and we just send them a link from the Google News Archive. So check the Ryerson and check the Google News archive. And if the issue isn’t on there, then write
to us. That’s all I really wanted to say about the Google News Archive I thought
I’d take a few minutes now to talk about a more recent newspaper archive, via our
eResources. So if we go back to our home page … And go to our eResources again. You
just pop in “Factiva”. Okay this Factiva eResource appears
on most of the browse by category pages for most of the state, territory
newspapers. You’ll see it whenever you go browse by category, for I think all of
the states, territories. It appears in the list. Sometimes it’s the only thing the
appears in the list. Now remember there’s not many newspapers online for that post
1954 period due to copyright. A bit of an exception to this is Factiva.
Factiva provides access to more than 32,000 sources including newspapers,
journals, magazines from all over the world from about mid 1990s onwards. It’s
not terribly popular with family historians because it doesn’t provide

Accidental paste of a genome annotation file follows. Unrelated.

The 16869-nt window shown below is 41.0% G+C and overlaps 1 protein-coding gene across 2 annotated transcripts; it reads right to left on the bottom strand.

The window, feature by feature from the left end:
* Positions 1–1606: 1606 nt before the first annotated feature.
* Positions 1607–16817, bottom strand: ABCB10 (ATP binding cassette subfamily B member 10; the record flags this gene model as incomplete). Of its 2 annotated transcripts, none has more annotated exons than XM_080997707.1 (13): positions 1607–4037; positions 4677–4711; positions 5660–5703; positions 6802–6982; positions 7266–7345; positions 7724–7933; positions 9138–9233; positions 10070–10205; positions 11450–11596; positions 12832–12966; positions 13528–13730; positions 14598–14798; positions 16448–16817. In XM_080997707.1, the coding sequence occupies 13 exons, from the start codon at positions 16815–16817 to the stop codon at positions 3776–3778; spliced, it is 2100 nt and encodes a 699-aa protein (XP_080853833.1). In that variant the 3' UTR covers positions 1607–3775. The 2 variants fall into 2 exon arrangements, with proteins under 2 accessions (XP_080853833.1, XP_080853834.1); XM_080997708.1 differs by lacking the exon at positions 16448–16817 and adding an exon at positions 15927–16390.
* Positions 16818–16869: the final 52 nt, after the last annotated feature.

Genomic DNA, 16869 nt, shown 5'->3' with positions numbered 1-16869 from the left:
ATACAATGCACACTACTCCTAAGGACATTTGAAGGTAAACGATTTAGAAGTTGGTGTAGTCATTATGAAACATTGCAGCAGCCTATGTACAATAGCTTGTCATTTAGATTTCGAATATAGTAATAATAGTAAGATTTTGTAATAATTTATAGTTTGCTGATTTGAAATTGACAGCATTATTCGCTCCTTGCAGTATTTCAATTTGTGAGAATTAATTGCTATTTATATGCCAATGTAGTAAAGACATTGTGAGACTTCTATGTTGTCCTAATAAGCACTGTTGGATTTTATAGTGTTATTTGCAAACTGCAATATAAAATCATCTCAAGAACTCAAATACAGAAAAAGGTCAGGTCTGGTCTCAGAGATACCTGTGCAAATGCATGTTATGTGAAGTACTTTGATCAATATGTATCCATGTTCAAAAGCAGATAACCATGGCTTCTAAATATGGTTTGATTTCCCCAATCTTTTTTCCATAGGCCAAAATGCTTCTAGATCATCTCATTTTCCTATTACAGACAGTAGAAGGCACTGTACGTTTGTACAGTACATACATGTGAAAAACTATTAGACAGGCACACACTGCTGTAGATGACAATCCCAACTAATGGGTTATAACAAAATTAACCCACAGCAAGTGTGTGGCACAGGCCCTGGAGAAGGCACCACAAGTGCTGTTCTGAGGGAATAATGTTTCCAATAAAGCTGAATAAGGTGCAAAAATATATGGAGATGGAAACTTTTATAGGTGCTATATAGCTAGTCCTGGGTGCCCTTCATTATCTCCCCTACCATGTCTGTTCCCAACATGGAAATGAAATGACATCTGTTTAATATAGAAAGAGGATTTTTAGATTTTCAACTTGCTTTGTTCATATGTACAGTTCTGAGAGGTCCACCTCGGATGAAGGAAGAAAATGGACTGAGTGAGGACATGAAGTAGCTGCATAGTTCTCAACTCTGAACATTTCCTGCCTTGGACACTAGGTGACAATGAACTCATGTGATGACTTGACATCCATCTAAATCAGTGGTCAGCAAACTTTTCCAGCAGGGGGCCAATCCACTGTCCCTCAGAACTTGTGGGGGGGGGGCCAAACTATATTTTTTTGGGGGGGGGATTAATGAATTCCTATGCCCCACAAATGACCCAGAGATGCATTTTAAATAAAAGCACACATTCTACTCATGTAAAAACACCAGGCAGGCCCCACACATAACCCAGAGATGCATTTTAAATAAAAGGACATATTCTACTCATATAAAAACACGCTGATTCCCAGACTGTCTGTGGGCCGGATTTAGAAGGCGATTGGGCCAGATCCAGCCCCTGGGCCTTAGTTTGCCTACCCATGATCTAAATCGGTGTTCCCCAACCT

access to images or advertisements including personal notices. So you won’t
find a death, funeral, birth, marriage notices in Factiva unless it’s been
written up as an article. If we click on the search page just up here, you’ll be
taken to this search page with a lot of information and a lot of different
fields on it. I’ll just remove these limits not sure why they’re on there. A
lot of people discount Factiva but if you have an actual article published about
a family member from the mid-1990s onwards, or an event that made the papers,
it can actually be quite useful. And searching Factiva looks complicated, it’s not too bad, it’s quite easy once you sort of get the hang of it, although it’s